Missouri nature preserve with INHF ties dedicated
FOR IMMEDIATE RELEASE
Contact: Joe Jayjack, communications director, Iowa Natural Heritage Foundation, firstname.lastname@example.org or 515-288-1846
A new nature preserve in Missouri with an Iowa was dedicated with a two-day celebration over the weekend in Hannibal, Mo.
The City of Hannibal, the U.S. Fish and Wildlife Service (USFWS) and The Conservation Fund (TCF) dedicated Sodalis Nature Preserve Oct. 21-22. The 185-acre preserve, protected permanently by a conservation easement held by Iowa Natural Heritage Foundation (INHF), features recreational trails and important hibernating habitat for an estimated 168,000 federally endangered Indiana bats — approximately one-third of all the Indiana bats in the world.
The protection of the former Lime Kiln Mine in Hannibal was chosen as a high priority project by USFWS and TCF because of its significance to Indiana bats, and the City of Hannibal has embraced the project in what is now the city’s second largest park. The world’s leading bat gate designer, Jerry Fant of Karst Solutions, was hired to build bat-friendly gates across each of the caves’ 34 entrances.
“It is truly amazing that a place so beautiful and important [for a species like the Indiana bat] could be created from limestone mining,” said INHF Conservation Easement Director Erin Van Waus.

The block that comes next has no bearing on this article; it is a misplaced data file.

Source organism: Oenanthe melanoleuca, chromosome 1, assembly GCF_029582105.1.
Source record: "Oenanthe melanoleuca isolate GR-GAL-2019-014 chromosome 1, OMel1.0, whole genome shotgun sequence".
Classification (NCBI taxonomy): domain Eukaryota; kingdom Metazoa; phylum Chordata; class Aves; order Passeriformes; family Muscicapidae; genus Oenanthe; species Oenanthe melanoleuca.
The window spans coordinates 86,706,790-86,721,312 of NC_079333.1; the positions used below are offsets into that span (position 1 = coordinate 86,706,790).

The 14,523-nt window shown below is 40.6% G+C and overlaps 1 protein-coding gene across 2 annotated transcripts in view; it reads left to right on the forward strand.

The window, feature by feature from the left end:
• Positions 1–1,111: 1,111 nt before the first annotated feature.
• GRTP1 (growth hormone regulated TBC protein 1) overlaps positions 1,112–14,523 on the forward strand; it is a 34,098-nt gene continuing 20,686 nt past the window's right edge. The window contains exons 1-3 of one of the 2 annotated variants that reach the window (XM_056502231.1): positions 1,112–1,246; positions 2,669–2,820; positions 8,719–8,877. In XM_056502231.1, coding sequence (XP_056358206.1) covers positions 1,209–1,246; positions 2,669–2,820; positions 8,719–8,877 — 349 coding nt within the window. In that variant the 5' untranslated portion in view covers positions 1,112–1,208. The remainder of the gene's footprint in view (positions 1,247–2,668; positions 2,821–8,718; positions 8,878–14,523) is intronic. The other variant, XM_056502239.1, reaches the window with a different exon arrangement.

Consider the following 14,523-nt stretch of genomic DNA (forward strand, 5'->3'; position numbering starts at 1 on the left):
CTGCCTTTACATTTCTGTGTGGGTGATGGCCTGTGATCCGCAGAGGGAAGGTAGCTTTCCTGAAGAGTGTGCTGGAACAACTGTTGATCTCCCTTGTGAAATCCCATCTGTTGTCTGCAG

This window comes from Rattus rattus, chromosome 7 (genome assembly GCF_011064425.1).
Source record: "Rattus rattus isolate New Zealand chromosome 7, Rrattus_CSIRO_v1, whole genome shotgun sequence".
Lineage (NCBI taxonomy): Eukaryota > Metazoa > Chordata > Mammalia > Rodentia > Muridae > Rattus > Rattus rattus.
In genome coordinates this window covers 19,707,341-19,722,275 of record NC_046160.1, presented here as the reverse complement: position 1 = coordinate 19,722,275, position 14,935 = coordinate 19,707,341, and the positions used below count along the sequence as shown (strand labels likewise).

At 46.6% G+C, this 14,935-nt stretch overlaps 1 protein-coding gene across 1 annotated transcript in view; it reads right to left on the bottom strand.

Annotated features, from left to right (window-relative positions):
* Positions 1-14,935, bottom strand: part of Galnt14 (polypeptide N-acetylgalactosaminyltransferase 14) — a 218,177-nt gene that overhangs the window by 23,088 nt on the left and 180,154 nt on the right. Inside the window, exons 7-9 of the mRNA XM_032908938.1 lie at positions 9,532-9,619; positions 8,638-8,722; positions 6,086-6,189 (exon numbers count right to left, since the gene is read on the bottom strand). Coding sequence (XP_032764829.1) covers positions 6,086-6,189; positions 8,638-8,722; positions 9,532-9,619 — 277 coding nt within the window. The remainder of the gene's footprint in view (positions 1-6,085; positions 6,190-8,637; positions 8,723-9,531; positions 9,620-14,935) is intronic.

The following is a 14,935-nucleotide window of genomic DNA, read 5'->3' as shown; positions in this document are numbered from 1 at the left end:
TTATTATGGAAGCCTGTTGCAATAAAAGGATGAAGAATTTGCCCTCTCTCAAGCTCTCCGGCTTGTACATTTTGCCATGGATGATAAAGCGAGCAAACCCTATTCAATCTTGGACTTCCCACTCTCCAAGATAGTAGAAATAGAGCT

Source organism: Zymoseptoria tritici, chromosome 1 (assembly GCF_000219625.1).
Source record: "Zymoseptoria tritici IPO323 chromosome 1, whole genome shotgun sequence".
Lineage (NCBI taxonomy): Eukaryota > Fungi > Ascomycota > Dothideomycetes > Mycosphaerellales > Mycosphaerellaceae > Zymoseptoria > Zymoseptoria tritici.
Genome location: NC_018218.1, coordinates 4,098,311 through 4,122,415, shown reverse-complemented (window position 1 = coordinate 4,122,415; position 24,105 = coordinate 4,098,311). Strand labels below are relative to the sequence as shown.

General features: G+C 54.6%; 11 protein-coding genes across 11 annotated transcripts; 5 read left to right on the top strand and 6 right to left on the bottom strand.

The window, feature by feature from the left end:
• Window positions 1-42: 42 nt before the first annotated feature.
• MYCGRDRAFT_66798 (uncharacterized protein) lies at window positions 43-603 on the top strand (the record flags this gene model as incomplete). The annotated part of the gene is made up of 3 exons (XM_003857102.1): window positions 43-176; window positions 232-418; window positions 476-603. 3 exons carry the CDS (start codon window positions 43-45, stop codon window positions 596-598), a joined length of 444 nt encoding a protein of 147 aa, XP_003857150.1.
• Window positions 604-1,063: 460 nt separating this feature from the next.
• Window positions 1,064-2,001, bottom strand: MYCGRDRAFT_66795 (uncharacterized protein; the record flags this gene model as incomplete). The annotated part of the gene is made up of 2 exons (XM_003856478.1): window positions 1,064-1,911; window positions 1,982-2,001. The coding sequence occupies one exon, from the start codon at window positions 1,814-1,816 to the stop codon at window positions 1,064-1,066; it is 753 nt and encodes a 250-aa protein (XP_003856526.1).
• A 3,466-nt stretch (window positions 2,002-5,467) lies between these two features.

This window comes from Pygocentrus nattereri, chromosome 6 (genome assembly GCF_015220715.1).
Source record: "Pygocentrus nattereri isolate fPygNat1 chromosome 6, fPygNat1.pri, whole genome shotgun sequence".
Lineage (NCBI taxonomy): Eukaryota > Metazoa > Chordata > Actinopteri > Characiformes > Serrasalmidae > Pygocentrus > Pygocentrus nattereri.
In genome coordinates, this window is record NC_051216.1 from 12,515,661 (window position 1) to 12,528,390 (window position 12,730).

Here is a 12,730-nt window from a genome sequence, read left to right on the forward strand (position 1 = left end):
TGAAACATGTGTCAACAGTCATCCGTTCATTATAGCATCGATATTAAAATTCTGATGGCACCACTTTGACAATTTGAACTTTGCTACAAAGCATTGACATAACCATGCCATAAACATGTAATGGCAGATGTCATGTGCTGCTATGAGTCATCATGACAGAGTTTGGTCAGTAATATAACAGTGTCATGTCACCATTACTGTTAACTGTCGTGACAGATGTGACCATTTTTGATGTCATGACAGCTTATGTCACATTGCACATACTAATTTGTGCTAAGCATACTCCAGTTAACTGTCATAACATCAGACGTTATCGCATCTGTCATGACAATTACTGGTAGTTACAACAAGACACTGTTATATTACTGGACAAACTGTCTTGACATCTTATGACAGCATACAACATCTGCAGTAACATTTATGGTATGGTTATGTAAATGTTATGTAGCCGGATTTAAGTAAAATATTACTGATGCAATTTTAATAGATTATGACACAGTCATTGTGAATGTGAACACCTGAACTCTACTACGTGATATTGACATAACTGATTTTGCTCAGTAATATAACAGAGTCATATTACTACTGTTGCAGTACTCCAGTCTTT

TCF Midwest Project Director Clint Miller, the driving force behind the project, approached INHF to hold a conservation easement on the property. This easement ensures that the Sodalis Nature Preserve will be permanently safeguarded from development, while still allowing local use of trails in the surrounding woodland and giving USFWS access to the bat caves for research purposes. Miller was particularly excited by this opportunity to have “public recreation and endangered species conservation both benefiting from the same effort.” The two, he said, “can be complimentary.”
Although INHF rarely works outside the state of Iowa, the organization decided to work on the project for two reasons: First, TCF needed a strong and stable land trust to hold the conservation easement and bat gate maintenance fund. When considering regional partners, Miller was attracted by INHF’s “long history, accredited status and experience dealing with complicated projects.” He said, “I had high confidence in INHF handling such an important project.”
Also, INHF staff and board members believe the protection of the preserve significantly impacts Iowa wildlife, despite its location in Missouri. Indiana bats may migrate up to 200 miles from their hibernacula, which means that many of the Sodalis bats fly as far into Iowa as Dubuque, Waterloo and Des Moines to live and breed during the rest of the year.
Learn more about the project here.
Iowa Natural Heritage Foundation is a statewide nonprofit conservation group that works with private landowners and other partners to protect Iowa’s land, water and wildlife. Since its founding in 1979, INHF has helped protect nearly 150,000 acres of Iowa’s wild places in 96 Iowa counties. For more information, visit inhf.org.